American Homestyle and Gardening, under its new Editor Kathy Madden (a former Vogue-r), will significantly upgrade its look, right down to the paper stock, says Mr. Brewster. At Child, look for a new focus on child development and "targeting a slightly more upscale audience."
All the talk of upscaling "makes a lot of sense from Dan's perspective," says Reed Phillips, managing director of DeSilva & Phillips, a media investment banking firm. "He has published upscale magazines very successfully at AmEx."
"It's not so much upscaling as improving the content," says Mr. Brewster. "There is a fundamental connection between the magazine and the reader, based on a strong emotional and intellectual bond. If you get that part right, everything else is manageable."
However one defines it, it will come at a cost. Mr. Brewster says the G&J board had approved taking a significant charge against earnings in fiscal year 2000 and 2001, "amounting in the tens of millions of dollars," to invest in current titles' editorial.
RASH OF NEW HIRES
Mr. Brewster has created two new senior VP slots, bringing in Diane Potter from AmEx, for consumer marketing and Ken Wallace, a former Rodale VP, for corporate sales and marketing. He also hired a new publisher at Family Circle (Peg Farrell, from Hearst Corp.'s Country Living), a new VP-business development (Dan Rubin from Time Inc.), a new production VP, a new chief administrative officer. Positions yet to be filled are managing director for G&J Digital Media and director of strategic planning.
On the newsstand, G&J will borrow a page from Meredith Corp.'s book and begin targeting alternative retail outlets for single-copy placement, such as placing American Homestyle in design centers and Wal-Marts. And, borrowing a page from Hearst and Conde Nast's distribution venture Comag, look for G&J to form a distribution alliance with another magazine company "within a year," says Mr. Brewster.
Start-ups will play a major role in G&J's growth. "We've created an incubator system, which can take an editorial idea, move it fairly quickly to designing pages and into focus groups, selective clients and ultimately a direct mail test in 12 weeks."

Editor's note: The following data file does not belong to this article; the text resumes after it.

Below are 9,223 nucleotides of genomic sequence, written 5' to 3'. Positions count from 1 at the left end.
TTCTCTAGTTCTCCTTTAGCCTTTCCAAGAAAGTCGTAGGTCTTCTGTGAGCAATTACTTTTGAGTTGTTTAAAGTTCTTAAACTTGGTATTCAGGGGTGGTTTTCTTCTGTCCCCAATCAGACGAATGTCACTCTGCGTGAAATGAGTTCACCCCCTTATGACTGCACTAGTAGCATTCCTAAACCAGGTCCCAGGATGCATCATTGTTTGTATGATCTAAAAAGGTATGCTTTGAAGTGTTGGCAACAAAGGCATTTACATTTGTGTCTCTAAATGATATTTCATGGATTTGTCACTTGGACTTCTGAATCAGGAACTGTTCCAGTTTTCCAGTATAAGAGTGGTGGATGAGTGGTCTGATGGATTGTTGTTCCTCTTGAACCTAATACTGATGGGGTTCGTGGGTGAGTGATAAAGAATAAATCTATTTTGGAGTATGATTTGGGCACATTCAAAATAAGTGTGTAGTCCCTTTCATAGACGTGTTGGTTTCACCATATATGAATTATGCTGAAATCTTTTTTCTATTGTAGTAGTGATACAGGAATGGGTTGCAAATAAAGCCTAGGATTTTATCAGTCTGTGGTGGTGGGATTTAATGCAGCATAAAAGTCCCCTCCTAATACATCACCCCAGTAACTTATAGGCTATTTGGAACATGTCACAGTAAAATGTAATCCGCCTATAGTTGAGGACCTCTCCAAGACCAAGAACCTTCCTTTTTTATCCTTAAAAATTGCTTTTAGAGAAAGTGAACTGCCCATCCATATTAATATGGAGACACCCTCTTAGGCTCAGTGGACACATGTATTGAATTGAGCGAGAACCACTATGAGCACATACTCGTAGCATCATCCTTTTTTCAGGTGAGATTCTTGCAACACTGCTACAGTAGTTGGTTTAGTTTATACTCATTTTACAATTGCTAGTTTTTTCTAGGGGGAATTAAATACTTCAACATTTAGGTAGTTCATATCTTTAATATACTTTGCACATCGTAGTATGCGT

ON THE HORIZON
The net, Mr. Brewster adds, would be a launch, or launches, coming fall 2001. In early October, after one month of the incubator's existence, 20 pages for three prospective new titles had been produced.
Mr. Brewster hinted broadly that at least one title in development complemented Inc.'s niche, but kept mum about possible other new titles. He did allow that G&J launching titles off its extensive women's-oriented franchise was certain.
"I like development to come organically from existing businesses," he says, adding that "Most of our magazines [and those] under consideration are magazines that help people manage their lives better."
Still, even with Bertelsmann's bucks backing him, Mr. Brewster's task will not be an easy one. G&J growth must come "largely through acquisitions," says Mr. Phillips.
G&J, an early favorite to buy Tribune Co.'s Times Mirror magazines, dropped out over price concerns.
Purchases are tough today, says one industry exec. "How do you buy in an overly expensive market, properties that aren't overly mature and will satisfy" return on investment requirements? One way is to pick up smaller companies' titles, like Fast Company, the exec says.
Mr. Brewster expresses confidence. "After a year there will be a much more favorable perception of Gruner & Jahr."